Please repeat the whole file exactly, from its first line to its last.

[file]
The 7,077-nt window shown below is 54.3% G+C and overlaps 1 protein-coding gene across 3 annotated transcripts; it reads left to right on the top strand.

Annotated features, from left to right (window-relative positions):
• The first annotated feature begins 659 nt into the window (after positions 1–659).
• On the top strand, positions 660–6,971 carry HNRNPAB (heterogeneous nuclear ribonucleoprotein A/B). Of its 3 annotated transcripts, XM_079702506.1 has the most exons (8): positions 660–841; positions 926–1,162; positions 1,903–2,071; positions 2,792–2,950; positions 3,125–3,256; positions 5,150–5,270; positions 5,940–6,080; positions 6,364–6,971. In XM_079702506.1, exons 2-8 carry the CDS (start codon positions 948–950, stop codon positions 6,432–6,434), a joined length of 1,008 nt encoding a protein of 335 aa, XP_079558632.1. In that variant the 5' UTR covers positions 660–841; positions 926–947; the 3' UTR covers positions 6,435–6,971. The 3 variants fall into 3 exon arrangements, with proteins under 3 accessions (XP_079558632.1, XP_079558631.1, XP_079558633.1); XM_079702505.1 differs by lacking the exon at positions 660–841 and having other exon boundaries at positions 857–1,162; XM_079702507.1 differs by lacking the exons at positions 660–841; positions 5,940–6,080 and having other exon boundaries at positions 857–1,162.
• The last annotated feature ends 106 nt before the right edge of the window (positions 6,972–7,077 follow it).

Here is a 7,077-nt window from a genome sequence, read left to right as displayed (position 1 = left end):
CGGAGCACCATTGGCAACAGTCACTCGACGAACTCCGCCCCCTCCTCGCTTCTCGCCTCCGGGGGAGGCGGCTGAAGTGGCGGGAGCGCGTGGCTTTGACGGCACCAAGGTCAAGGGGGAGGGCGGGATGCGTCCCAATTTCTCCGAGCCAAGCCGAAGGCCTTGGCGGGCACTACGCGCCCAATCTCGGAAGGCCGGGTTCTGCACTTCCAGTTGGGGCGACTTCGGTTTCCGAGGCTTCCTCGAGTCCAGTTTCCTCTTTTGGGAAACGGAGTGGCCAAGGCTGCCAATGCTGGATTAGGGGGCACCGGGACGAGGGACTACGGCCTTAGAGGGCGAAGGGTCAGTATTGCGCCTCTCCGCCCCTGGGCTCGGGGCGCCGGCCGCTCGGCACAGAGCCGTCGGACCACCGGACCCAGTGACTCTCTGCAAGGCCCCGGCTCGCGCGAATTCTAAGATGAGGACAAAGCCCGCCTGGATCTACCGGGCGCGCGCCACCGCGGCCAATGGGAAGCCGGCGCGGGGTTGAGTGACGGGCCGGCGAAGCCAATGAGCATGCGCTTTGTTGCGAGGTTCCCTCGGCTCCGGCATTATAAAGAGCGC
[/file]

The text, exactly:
The 7,077-nt window shown below is 54.3% G+C and overlaps 1 protein-coding gene across 3 annotated transcripts; it reads left to right on the top strand.

Annotated features, from left to right (window-relative positions):
• The first annotated feature begins 659 nt into the window (after positions 1–659).
• On the top strand, positions 660–6,971 carry HNRNPAB (heterogeneous nuclear ribonucleoprotein A/B). Of its 3 annotated transcripts, XM_079702506.1 has the most exons (8): positions 660–841; positions 926–1,162; positions 1,903–2,071; positions 2,792–2,950; positions 3,125–3,256; positions 5,150–5,270; positions 5,940–6,080; positions 6,364–6,971. In XM_079702506.1, exons 2-8 carry the CDS (start codon positions 948–950, stop codon positions 6,432–6,434), a joined length of 1,008 nt encoding a protein of 335 aa, XP_079558632.1. In that variant the 5' UTR covers positions 660–841; positions 926–947; the 3' UTR covers positions 6,435–6,971. The 3 variants fall into 3 exon arrangements, with proteins under 3 accessions (XP_079558632.1, XP_079558631.1, XP_079558633.1); XM_079702505.1 differs by lacking the exon at positions 660–841 and having other exon boundaries at positions 857–1,162; XM_079702507.1 differs by lacking the exons at positions 660–841; positions 5,940–6,080 and having other exon boundaries at positions 857–1,162.
• The last annotated feature ends 106 nt before the right edge of the window (positions 6,972–7,077 follow it).

Here is a 7,077-nt window from a genome sequence, read left to right as displayed (position 1 = left end):
CGGAGCACCATTGGCAACAGTCACTCGACGAACTCCGCCCCCTCCTCGCTTCTCGCCTCCGGGGGAGGCGGCTGAAGTGGCGGGAGCGCGTGGCTTTGACGGCACCAAGGTCAAGGGGGAGGGCGGGATGCGTCCCAATTTCTCCGAGCCAAGCCGAAGGCCTTGGCGGGCACTACGCGCCCAATCTCGGAAGGCCGGGTTCTGCACTTCCAGTTGGGGCGACTTCGGTTTCCGAGGCTTCCTCGAGTCCAGTTTCCTCTTTTGGGAAACGGAGTGGCCAAGGCTGCCAATGCTGGATTAGGGGGCACCGGGACGAGGGACTACGGCCTTAGAGGGCGAAGGGTCAGTATTGCGCCTCTCCGCCCCTGGGCTCGGGGCGCCGGCCGCTCGGCACAGAGCCGTCGGACCACCGGACCCAGTGACTCTCTGCAAGGCCCCGGCTCGCGCGAATTCTAAGATGAGGACAAAGCCCGCCTGGATCTACCGGGCGCGCGCCACCGCGGCCAATGGGAAGCCGGCGCGGGGTTGAGTGACGGGCCGGCGAAGCCAATGAGCATGCGCTTTGTTGCGAGGTTCCCTCGGCTCCGGCATTATAAAGAGCGC